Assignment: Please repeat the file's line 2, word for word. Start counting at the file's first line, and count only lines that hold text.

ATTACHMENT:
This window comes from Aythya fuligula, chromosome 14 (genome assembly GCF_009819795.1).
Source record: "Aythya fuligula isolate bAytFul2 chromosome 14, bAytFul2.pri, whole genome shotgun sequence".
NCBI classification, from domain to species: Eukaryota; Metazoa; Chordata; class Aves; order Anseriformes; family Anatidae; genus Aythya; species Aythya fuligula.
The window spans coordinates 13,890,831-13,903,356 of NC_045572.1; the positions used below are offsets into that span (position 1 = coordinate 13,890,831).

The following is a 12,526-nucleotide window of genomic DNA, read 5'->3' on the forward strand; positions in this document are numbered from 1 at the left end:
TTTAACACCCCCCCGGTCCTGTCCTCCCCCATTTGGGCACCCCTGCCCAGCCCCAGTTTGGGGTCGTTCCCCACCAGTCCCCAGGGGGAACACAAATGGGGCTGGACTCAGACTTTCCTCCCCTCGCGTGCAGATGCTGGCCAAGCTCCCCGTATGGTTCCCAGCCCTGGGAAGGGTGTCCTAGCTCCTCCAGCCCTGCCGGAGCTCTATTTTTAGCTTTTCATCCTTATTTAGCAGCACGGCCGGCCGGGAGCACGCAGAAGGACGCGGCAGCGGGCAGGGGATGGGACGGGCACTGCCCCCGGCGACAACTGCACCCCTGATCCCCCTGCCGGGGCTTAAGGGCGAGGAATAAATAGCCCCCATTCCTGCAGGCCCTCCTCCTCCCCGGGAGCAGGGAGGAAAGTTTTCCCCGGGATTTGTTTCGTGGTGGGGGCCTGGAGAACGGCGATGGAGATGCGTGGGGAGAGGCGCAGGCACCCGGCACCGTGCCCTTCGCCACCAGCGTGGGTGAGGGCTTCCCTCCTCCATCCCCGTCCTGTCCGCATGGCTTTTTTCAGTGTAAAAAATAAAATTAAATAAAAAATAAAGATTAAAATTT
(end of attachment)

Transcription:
Source record: "Aythya fuligula isolate bAytFul2 chromosome 14, bAytFul2.pri, whole genome shotgun sequence".